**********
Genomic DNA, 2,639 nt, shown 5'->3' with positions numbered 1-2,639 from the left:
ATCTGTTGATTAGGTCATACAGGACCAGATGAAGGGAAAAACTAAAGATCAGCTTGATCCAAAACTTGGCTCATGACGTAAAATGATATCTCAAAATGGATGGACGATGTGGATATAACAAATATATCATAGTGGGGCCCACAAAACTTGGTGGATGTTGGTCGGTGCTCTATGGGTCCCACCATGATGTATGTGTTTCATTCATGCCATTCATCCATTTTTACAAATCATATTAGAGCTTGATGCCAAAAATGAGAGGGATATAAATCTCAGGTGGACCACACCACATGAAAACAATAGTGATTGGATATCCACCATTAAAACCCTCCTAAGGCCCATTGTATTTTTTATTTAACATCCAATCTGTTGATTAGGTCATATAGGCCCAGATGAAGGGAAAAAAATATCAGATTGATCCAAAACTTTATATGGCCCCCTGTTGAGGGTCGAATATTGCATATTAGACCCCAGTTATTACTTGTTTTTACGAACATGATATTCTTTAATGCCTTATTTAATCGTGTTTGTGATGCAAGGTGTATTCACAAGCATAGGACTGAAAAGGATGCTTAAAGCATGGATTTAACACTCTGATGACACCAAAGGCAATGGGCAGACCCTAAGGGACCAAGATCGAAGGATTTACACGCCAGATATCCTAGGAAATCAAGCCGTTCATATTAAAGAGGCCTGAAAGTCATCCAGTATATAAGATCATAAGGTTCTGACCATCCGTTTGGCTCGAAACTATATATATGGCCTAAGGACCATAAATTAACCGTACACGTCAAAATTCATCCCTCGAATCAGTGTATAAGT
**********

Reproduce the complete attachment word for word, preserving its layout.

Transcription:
Genomic DNA, 2,639 nt, shown 5'->3' with positions numbered 1-2,639 from the left:
ATCTGTTGATTAGGTCATACAGGACCAGATGAAGGGAAAAACTAAAGATCAGCTTGATCCAAAACTTGGCTCATGACGTAAAATGATATCTCAAAATGGATGGACGATGTGGATATAACAAATATATCATAGTGGGGCCCACAAAACTTGGTGGATGTTGGTCGGTGCTCTATGGGTCCCACCATGATGTATGTGTTTCATTCATGCCATTCATCCATTTTTACAAATCATATTAGAGCTTGATGCCAAAAATGAGAGGGATATAAATCTCAGGTGGACCACACCACATGAAAACAATAGTGATTGGATATCCACCATTAAAACCCTCCTAAGGCCCATTGTATTTTTTATTTAACATCCAATCTGTTGATTAGGTCATATAGGCCCAGATGAAGGGAAAAAAATATCAGATTGATCCAAAACTTTATATGGCCCCCTGTTGAGGGTCGAATATTGCATATTAGACCCCAGTTATTACTTGTTTTTACGAACATGATATTCTTTAATGCCTTATTTAATCGTGTTTGTGATGCAAGGTGTATTCACAAGCATAGGACTGAAAAGGATGCTTAAAGCATGGATTTAACACTCTGATGACACCAAAGGCAATGGGCAGACCCTAAGGGACCAAGATCGAAGGATTTACACGCCAGATATCCTAGGAAATCAAGCCGTTCATATTAAAGAGGCCTGAAAGTCATCCAGTATATAAGATCATAAGGTTCTGACCATCCGTTTGGCTCGAAACTATATATATGGCCTAAGGACCATAAATTAACCGTACACGTCAAAATTCATCCCTCGAATCAGTGTATAAGT